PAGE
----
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Prerequisite : 203.

( )ptional to all students as a free-elective and required of all stu-
dents who elect the Mathematical B.S. course.

403. Theory of Equations. (3)

This course includes a general solution of Cubic and Quartic
Equations, Newton's and Horner's methods of solution of Numer-
ical Equations and Determinants.

Prerequisite: Mathematics 301-302.

< )pen only to Seniors.

404. Differential Equations. (3)

A study of the more common types of ordinary differential equa-
tions, especially those of the firsl and second orders and their geo-
metrical interpretations and applications.

66 Cumberland University Bulletin

Prerequisite: Mathematics 301-302.
Open only to Seniors.

103. Mechanical Drawing. (3)

This course includes such subjects as : use of drawing instru-
ments, isometric cabinet and orthographic projections; intersec-
tions and developments of surfaces; line shading and shade lines;
linear perspective; working drawing, lettering and blue printing.

The course is given wholly in the drawing room, one lecture and
two laboratory periods per week. Students must do an average of
six drawing hours per week throughout the term and complete a
minimum of twelve sheets, to obtain credit for the course. Instru-
ments must be purchased through the instructor.

Optional to all students.

104. Mechanical Drawing. (3)

Continuation of Course 103, and given in the same way. To
get credit for the course students must do on the average six hours
drawing work per week and complete a minimum of twelve sheets.

Prerequisite : 103.

105. Mathematical Analysis. (5)

Introduction to mathematical analysis, including theory of equa-
tions, trigonometry, analytical geometry, elementary differential and
integral calculus and applications in many phases of modern science.
Not given unless as many as eight register for course.

106. Mathematical Analysis. (5)

A continuation of Course 105, which is prerequisite.

203. Plane Surveying. (3)

The study of surveying instruments with practice in the use of
the compass and chain ; land surveying with computation of areas
and mapping; public-land surveys with their history and the laws
pertaining thereto.

204. Plane Surveying. (3)

A continuation of Course 203 and including the study of the
level and transit, with practice in their uses and adjustments. Top-
ographical and city surveying; profile and cross-section leveling,
with computation of earthwork ; staking out simple curves.

Prerequisite : 203.

Optional to all students.

Cumberland University Bulletin 67


Miss Cutler and Prof. A. D. McCampbell

The purpose of the Department of Music is to give the best fa-
cilities for students who desire to pursue any branch of music,
practical or theoretical, and to furnish the best possible opportuni-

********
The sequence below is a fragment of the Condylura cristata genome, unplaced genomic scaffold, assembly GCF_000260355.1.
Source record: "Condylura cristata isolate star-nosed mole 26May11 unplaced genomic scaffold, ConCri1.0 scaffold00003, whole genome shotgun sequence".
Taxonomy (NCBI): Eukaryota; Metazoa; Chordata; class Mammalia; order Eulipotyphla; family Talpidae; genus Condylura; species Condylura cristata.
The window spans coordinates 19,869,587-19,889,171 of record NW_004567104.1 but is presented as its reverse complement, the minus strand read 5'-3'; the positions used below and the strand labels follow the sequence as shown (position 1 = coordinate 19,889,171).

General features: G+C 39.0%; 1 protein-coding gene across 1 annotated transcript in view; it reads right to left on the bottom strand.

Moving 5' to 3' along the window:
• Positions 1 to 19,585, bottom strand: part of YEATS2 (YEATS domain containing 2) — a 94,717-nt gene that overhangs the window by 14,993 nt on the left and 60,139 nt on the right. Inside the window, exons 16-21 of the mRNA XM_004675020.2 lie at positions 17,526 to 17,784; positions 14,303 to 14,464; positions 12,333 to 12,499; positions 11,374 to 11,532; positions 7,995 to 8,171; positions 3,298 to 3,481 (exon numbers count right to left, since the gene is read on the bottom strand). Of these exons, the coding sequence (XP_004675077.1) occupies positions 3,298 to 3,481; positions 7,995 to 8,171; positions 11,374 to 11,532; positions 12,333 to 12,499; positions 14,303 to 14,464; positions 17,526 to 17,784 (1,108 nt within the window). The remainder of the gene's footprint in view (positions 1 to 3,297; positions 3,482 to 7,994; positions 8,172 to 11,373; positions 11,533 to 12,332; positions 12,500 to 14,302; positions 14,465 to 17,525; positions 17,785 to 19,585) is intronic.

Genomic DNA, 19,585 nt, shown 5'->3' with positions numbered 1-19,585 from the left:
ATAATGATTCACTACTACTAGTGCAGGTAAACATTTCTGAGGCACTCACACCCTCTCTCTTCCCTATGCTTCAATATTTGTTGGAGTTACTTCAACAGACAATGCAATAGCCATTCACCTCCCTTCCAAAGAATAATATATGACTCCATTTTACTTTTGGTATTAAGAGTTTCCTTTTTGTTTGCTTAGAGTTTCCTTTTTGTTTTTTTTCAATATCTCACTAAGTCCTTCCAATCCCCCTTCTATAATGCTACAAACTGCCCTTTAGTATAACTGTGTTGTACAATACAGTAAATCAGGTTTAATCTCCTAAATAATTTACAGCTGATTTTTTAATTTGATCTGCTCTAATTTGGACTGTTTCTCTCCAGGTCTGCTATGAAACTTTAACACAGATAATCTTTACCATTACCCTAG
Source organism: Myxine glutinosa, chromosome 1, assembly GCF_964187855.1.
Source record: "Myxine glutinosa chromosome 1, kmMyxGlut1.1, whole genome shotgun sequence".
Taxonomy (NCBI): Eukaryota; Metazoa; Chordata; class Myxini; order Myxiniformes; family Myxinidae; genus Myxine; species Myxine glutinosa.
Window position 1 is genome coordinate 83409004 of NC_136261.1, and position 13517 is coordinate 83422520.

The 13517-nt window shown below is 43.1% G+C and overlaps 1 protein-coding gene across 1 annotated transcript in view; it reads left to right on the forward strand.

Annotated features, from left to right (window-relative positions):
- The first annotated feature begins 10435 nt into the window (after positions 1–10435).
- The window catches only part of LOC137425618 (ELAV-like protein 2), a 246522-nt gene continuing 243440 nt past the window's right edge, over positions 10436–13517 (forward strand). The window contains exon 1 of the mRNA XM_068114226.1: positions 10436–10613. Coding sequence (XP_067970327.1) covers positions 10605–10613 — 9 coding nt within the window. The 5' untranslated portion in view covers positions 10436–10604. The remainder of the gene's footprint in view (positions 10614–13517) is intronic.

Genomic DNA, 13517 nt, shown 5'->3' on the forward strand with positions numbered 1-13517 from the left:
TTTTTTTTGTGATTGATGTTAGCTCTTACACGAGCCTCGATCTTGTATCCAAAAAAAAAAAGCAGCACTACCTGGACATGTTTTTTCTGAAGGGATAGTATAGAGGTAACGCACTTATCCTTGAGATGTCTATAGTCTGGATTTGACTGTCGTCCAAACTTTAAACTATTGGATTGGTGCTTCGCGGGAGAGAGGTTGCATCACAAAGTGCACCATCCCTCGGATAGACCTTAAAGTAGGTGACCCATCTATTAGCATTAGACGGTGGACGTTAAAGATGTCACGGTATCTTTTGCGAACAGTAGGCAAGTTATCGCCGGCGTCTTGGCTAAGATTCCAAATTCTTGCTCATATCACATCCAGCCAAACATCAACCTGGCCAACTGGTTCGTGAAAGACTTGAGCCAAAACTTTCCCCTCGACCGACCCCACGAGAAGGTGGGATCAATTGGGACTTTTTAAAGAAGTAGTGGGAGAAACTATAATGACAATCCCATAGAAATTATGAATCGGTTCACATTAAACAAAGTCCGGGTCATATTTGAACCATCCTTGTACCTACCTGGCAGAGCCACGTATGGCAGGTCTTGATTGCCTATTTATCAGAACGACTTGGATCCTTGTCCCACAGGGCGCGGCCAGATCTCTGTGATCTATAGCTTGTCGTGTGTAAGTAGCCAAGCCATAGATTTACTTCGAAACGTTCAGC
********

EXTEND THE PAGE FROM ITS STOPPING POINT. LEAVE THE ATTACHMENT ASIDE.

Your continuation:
ties for the study of Piano, Voice, Harmony, History of Music.

Music students are urged to enroll in academic courses in other
departments along with their music, and thereby secure the varied
background of liberal culture which is a desirable asset in modern
social intercourse.

Music courses are open to ( 1 ) regular students who purpose
to qualify for a degree: (2) special students of college age who
meet college entrance requirements but who desire to register for
music only.


The university band is under the direction of a competent band
master of wide experience. One-half semester hour credit will be
given for work in band upon approval of head of Department of
Music. Not more than two semester hours credit may be obtained
in this manner.


For the purpose of acquiring confidence and becoming accus-
tomed to appearing in public, all students in Piano and Voice are
required to attend and participate in all public recitals.

Theoretical Music

101-2. History of Music and Appreciation. (2)

A study of the origin and nature of music masterpieces ; the
fundamental elements of music — melody, harmony, rhythm, and
tone color ; music techniques and music values. A general cultural
course which presumes only a limited acquaintance with music.

103-4. Sight Singing and Diction. (2)

Scale structures, signatures, syllables, intervals, and rhythms are
made the basis of drill in reproducing tones from printed score, and
in scoring melodies heard.

201-2. Harmony. (2)

Development and contributing influences from the beginning of
music to the present.

68 Cumberland University Bulletin


Miss Cutler

101-2. Preparatory — Scales, arpeggios and easy classics. (2)

201-2. Major and minor scales; sonatas; Bach's II and III voix
inventions ; compositions from the classics, romantic and
modern schools. (2)

301-2. Harmonic and melodic minor scales and arpeggios; sona-
tas ; etudes ; Bach's well-tempered clavichord ; classic, ro-
mantic, modern, and neo-modern schools. (2)

401-2. Scales in all forms; arpeggios and octavo; Bach's French
Suites, Preludes and Fugues ; repertoire for concert, utiliz-
ing works of the masters. (2)


101-2. Breath control, sight singing, and tone development ; easy

vocalization. (2)
201-2. Vocalization; poise; sight singing; easy songs and ballads.

301-2. Vocalization ; sight singing and resonance in singing and
speaking. Songs from the old Italian, French, and Ger-
man classics. (2)

401-2. Vocalization of masterpieces; the art of "recitation" as
applied to oratorio and opera; super-diction. (2)

Glee Club

Miss Cutler

One-half semester hour credit will be given for Glee Club work
upon the approval of the head of the Department of Music. Not
more than two semester hours credit may be obtained in this manner.


(Including Bible, Philosophy and Religious Education)

Professor Bone


101. Four Gospels and Acts. (3)

Life of Christ and work of Apostles. Historical background

Cumberland University Bulletin 69

Special introductions to the five books. The nature, character and
mission of Christ, and the chief events in the missionary activity
of Peter and Paul.

Required of Sophomores (two divisions).